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eHam Forums => Misc => Topic started by: KT0DD on December 30, 2012, 06:24:48 AM



Title: Ridiculous Radio Prices...
Post by: KT0DD on December 30, 2012, 06:24:48 AM
Aside from the $18,000 Hilberling PT8000, $14,000 FTDX9000, $10,000 IC7800 etc. (which to me is as ridiculous as the government paying $7000. for an ashtray...) has anyone noticed the prices for dual band VHF /UHF equipment from the big three lately? They seem exhorbitant to me!  

Now I know there will be those who will say... go buy the "cheap Chinese trash" if you dont like the prices from the "Quality" manufacturers. Well... I did. The "Quality" big three HT radios I have owned lately said "Made in China" on the box too. I wouldn't be surprised if certain Motorola rigs are made in China as well.

I just purchased a Wouxun KG-UV6D V2 with programming software and cable (with Part 90 certifications for both VHF and UHF) for $160. shipped.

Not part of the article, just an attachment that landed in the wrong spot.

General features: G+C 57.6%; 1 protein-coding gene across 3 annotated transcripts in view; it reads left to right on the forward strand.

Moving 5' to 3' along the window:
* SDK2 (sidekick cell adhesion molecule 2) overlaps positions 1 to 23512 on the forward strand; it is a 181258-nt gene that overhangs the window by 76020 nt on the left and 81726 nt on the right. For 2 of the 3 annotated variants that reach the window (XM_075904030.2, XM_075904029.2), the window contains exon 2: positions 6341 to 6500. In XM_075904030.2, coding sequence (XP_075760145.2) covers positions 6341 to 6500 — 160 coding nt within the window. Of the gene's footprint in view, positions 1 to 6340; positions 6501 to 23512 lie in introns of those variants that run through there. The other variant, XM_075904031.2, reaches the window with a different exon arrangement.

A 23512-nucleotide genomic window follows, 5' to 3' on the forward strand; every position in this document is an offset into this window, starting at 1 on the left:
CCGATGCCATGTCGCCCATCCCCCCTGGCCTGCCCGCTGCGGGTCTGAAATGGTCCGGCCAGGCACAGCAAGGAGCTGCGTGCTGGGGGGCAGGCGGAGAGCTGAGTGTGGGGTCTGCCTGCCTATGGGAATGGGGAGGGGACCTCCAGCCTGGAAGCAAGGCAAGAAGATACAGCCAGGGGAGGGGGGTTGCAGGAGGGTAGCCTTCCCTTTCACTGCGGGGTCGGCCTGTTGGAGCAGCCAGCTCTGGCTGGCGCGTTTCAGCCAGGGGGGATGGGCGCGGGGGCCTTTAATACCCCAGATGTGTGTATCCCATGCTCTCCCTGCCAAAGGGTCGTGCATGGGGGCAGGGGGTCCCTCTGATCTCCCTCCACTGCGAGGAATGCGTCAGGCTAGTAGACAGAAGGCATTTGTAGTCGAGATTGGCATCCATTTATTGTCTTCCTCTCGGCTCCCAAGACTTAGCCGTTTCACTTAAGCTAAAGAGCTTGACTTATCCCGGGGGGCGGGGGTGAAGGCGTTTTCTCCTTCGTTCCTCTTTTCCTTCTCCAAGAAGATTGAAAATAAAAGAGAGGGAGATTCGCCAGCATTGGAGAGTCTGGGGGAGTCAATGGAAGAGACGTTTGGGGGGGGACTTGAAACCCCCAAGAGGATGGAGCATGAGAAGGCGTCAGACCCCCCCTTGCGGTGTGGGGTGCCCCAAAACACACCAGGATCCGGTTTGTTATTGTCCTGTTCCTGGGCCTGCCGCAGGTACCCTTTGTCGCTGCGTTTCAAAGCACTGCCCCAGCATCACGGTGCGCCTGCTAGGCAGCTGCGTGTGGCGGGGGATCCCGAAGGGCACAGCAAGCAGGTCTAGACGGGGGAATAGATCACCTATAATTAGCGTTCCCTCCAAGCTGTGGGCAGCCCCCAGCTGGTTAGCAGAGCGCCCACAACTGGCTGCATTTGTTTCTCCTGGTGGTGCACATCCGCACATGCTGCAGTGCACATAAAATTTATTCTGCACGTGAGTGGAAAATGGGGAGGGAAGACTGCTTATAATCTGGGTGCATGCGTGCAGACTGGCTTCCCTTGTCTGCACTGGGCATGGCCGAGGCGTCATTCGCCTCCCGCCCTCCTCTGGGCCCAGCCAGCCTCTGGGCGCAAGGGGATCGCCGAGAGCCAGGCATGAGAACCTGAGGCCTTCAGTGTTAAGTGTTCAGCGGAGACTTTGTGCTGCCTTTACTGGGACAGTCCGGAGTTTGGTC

Hopefully the competition from Wouxun, Baofeng, TYT etc. will force the big three and their dealers to "get real" with their prices as well.

73. Todd - KT0DD


Title: RE: Ridiculous Radio Prices...
Post by: K9YLI on December 30, 2012, 07:51:13 AM
It won't be long  and  the Chinese will be  making  more than  10 cents an hour and the prices  will go up to match   Japanese  wages.
That cheap price is on the backs of  Chinese workers.  While  their  cost of living  matches their wages,  both will go up..
  Considering  money is  now about  10 times what it was in  1950,  that means a Hallicrafters  SX42    at the  $600 range  back then  would now be  $6K..
So   $6K  for a  am fm  receiver covering up to  60 megacycles or so  doesnt seem  out of line..
Do the math

so a   718  at about  $750  or in  1950  money   $75.00    thats pretty cheap..


Title: RE: Ridiculous Radio Prices...
Post by: K5MF on December 30, 2012, 09:24:48 AM